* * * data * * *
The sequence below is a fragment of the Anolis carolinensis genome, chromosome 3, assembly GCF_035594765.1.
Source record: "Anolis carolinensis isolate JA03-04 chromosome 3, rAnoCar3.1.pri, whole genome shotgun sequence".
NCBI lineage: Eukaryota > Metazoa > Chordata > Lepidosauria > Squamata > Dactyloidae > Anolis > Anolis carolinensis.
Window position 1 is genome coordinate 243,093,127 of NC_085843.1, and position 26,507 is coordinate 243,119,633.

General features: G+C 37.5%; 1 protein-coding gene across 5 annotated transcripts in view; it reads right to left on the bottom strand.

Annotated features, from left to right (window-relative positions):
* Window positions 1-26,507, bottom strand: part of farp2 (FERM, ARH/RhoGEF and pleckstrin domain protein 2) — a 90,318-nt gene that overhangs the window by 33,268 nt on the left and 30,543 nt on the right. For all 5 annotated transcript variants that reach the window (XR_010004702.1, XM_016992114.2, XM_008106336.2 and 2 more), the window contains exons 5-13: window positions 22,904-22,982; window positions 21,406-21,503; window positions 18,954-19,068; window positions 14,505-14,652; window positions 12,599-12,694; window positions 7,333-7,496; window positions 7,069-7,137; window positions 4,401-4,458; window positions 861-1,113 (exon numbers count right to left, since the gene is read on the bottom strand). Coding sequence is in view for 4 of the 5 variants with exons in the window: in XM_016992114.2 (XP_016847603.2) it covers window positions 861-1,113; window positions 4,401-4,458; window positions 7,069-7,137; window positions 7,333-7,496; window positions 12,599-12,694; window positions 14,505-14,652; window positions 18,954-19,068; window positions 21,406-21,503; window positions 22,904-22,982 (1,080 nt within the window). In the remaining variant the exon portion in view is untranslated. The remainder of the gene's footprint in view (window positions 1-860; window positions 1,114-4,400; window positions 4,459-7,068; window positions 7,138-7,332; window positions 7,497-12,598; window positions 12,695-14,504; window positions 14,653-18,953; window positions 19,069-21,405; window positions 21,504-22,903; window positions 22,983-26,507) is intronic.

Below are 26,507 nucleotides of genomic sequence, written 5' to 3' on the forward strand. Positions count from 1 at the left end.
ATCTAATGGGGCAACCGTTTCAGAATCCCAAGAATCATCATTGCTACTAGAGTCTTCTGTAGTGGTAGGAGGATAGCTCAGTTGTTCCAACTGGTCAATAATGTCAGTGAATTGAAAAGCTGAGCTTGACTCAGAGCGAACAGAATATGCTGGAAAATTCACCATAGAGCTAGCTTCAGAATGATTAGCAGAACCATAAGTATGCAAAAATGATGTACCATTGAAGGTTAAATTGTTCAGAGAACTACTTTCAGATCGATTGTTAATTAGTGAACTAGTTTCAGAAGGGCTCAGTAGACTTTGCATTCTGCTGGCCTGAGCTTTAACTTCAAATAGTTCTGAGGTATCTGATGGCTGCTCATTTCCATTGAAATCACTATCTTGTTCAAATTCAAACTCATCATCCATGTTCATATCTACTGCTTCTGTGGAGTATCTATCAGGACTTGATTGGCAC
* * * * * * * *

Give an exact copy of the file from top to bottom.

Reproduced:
The sequence below is a fragment of the Anolis carolinensis genome, chromosome 3, assembly GCF_035594765.1.
Source record: "Anolis carolinensis isolate JA03-04 chromosome 3, rAnoCar3.1.pri, whole genome shotgun sequence".
NCBI lineage: Eukaryota > Metazoa > Chordata > Lepidosauria > Squamata > Dactyloidae > Anolis > Anolis carolinensis.
Window position 1 is genome coordinate 243,093,127 of NC_085843.1, and position 26,507 is coordinate 243,119,633.

General features: G+C 37.5%; 1 protein-coding gene across 5 annotated transcripts in view; it reads right to left on the bottom strand.

Annotated features, from left to right (window-relative positions):
* Window positions 1-26,507, bottom strand: part of farp2 (FERM, ARH/RhoGEF and pleckstrin domain protein 2) — a 90,318-nt gene that overhangs the window by 33,268 nt on the left and 30,543 nt on the right. For all 5 annotated transcript variants that reach the window (XR_010004702.1, XM_016992114.2, XM_008106336.2 and 2 more), the window contains exons 5-13: window positions 22,904-22,982; window positions 21,406-21,503; window positions 18,954-19,068; window positions 14,505-14,652; window positions 12,599-12,694; window positions 7,333-7,496; window positions 7,069-7,137; window positions 4,401-4,458; window positions 861-1,113 (exon numbers count right to left, since the gene is read on the bottom strand). Coding sequence is in view for 4 of the 5 variants with exons in the window: in XM_016992114.2 (XP_016847603.2) it covers window positions 861-1,113; window positions 4,401-4,458; window positions 7,069-7,137; window positions 7,333-7,496; window positions 12,599-12,694; window positions 14,505-14,652; window positions 18,954-19,068; window positions 21,406-21,503; window positions 22,904-22,982 (1,080 nt within the window). In the remaining variant the exon portion in view is untranslated. The remainder of the gene's footprint in view (window positions 1-860; window positions 1,114-4,400; window positions 4,459-7,068; window positions 7,138-7,332; window positions 7,497-12,598; window positions 12,695-14,504; window positions 14,653-18,953; window positions 19,069-21,405; window positions 21,504-22,903; window positions 22,983-26,507) is intronic.

Below are 26,507 nucleotides of genomic sequence, written 5' to 3' on the forward strand. Positions count from 1 at the left end.
ATCTAATGGGGCAACCGTTTCAGAATCCCAAGAATCATCATTGCTACTAGAGTCTTCTGTAGTGGTAGGAGGATAGCTCAGTTGTTCCAACTGGTCAATAATGTCAGTGAATTGAAAAGCTGAGCTTGACTCAGAGCGAACAGAATATGCTGGAAAATTCACCATAGAGCTAGCTTCAGAATGATTAGCAGAACCATAAGTATGCAAAAATGATGTACCATTGAAGGTTAAATTGTTCAGAGAACTACTTTCAGATCGATTGTTAATTAGTGAACTAGTTTCAGAAGGGCTCAGTAGACTTTGCATTCTGCTGGCCTGAGCTTTAACTTCAAATAGTTCTGAGGTATCTGATGGCTGCTCATTTCCATTGAAATCACTATCTTGTTCAAATTCAAACTCATCATCCATGTTCATATCTACTGCTTCTGTGGAGTATCTATCAGGACTTGATTGGCAC